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Home  »  Opinion

Small town FFA team wins big at national competition

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By LEE JUILLERAT

For the Capital Press

A team of FFA members from Tulelake, Calif., won the national agricultural mechanics championship at the organization's Lousiville, Ky., convention.

TULELAKE, Calif. — The four members of the Tulelake High School agricultural mechanics team won first place at the National FFA Convention ag technology and mechanical systems competition earlier this month in Louisville, Ky.

They competed against state championship teams from 43 other states during the two-day competition.

The Tulelake group earned the right to represent California last spring by winning the state title over 47 other schools during competition at California Polytechnic Institute University in San Luis Obispo.

“They worked hard at it. They took the time and it paid off,” said Darrell Hirschler, their FFA coach who teaches agricultural mechanics and animal science at Tulelake High.

He said the four students — Dakota Massey, Luke Plass, Wayne Will and Julio Villasenor — spent hours studying and preparing for the nationals through the summer. Because they all had summer jobs, they and Hirschler met two or three nights a week, usually from about 6 to 9 p.m., preparing for the competition. The group also held fund-raising projects to pay for participating in the competition.

FFA’s agricultural mechanics cover such real-life skills as welding, concrete, metalwork, plumbing, mechanics, tool identification, electric motors and woodworking.

The team members arrived early to familiarize themselves with farm equipment that in some cases is different than that used in the West.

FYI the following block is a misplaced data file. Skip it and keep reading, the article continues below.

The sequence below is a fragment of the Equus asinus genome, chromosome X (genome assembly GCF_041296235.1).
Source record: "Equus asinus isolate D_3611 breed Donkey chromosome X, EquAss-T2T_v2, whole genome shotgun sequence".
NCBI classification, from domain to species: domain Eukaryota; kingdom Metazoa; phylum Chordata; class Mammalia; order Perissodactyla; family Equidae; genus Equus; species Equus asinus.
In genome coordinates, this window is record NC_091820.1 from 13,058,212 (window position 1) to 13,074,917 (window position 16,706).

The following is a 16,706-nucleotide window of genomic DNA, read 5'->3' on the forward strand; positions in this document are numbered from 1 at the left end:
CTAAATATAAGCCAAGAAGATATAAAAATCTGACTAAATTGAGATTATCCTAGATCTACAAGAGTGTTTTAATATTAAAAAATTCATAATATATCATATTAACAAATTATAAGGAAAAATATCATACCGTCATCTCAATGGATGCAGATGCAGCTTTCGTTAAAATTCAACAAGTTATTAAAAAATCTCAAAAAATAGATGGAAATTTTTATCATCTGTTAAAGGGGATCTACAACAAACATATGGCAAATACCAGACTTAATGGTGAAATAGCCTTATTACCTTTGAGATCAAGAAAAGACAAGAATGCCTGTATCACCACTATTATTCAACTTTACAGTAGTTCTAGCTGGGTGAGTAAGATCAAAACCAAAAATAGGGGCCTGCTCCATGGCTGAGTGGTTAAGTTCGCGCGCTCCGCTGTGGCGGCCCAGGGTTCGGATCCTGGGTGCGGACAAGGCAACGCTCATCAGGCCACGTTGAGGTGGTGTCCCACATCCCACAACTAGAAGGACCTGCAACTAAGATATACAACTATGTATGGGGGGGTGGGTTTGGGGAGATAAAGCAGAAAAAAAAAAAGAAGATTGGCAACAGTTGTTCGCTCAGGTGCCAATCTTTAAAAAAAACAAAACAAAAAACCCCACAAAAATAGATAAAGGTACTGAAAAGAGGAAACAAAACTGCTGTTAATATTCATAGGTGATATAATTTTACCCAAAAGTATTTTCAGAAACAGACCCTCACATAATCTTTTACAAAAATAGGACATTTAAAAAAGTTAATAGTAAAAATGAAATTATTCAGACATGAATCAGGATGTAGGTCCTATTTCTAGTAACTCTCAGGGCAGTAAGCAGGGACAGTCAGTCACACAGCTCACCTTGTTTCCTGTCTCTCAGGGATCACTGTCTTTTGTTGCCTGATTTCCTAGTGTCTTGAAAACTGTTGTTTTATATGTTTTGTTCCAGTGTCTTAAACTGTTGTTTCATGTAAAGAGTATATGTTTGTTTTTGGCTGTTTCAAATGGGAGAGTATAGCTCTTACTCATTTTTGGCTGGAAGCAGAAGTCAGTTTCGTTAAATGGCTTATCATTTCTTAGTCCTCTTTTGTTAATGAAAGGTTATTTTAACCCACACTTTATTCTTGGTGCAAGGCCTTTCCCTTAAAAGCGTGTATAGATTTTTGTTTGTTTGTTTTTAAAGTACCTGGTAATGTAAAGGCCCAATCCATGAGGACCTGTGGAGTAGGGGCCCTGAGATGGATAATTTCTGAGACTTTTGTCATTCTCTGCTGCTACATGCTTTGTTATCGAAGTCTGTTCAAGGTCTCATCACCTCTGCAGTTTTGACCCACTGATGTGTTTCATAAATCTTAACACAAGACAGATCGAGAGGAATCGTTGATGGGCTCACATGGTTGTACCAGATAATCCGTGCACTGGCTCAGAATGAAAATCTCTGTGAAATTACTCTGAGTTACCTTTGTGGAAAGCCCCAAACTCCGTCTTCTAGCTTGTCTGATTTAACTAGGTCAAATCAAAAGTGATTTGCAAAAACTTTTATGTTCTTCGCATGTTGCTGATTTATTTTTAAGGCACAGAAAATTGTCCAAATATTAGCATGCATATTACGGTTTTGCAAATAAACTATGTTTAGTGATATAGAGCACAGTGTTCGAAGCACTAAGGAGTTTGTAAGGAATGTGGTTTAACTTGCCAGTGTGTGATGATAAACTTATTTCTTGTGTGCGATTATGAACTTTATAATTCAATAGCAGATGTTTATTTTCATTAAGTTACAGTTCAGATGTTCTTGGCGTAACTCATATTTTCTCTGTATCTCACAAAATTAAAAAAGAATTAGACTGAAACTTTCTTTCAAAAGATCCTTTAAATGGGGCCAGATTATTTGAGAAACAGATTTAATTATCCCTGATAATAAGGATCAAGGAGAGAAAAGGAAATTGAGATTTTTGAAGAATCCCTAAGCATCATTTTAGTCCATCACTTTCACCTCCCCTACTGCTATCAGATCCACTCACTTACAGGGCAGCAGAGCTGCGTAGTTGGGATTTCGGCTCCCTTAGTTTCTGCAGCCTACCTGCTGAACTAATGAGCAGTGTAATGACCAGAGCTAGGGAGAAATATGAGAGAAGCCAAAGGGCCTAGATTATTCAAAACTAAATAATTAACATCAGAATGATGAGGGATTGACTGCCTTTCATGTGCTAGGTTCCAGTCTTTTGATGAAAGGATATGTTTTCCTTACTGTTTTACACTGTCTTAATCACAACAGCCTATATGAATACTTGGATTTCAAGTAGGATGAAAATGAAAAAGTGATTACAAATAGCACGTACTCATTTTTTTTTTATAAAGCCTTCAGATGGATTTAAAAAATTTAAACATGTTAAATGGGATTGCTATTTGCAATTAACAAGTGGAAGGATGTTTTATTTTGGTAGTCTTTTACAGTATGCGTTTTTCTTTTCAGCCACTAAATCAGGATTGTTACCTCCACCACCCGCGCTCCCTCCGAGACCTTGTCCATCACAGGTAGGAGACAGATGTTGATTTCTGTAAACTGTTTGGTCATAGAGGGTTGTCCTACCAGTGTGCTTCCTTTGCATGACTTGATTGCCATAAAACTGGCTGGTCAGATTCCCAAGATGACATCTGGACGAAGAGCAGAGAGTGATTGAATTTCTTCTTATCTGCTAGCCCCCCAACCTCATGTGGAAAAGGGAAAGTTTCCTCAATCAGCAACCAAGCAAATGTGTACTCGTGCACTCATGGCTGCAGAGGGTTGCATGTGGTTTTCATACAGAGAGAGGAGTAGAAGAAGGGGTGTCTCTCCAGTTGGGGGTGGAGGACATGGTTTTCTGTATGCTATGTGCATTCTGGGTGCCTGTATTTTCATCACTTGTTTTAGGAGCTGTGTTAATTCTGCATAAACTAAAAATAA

During the first day of competition, the group worked as a team to build a stand of metal and wood to hold a water pump engine in two hours. Massey and Will built the stand while Plass documented the work and Villasenor prepared the computer report.

On the second day, they and others competed individually, with team members rotating through a series of work stations. The tasks included welding, diagnosing a problem with a round baler, using mathematics to solve a problem on baling a field, calculating the time necessary to pump a field with a water pump and working with a solar panel to determine its voltage and amperage to calculate its total wattage.

“They were all pretty confident,” Hirschler said of feelings after the two days of competition.

No results were known until the following day.

“The awards banquet was pretty awesome,” said Hirschler.

The team earned a gold emblem while Massey and Will won individual gold emblems and Villasenor received an individual silver emblem. In the individual competition, Will placed third, Plass was fourth and Massey finished 11th.

Villasenor and Plass graduated last summer and attend Reedley College in Fresno. Will and Massey are Tulelake seniors, but because they competed nationally on last year’s team are ineligible this year, so Hirschler is recruiting a new four-member team. He was told Tulelake High is probably the smallest school to win a national FFA championship.

Tulelake, with a population of about 1,000, is just south of the Oregon-California state line in a region known for its potatoes and grain. The school held a recognition dinner to honor the team and its sponsors.

“They’re very proud of our boys and the ag department,” Hirschler said of the community, noting there are many multi-generation families who attended Tulelake High and participated in ag-related classes. “The dinner is to honor the team, but it’s also for us to thank the community for its support.”



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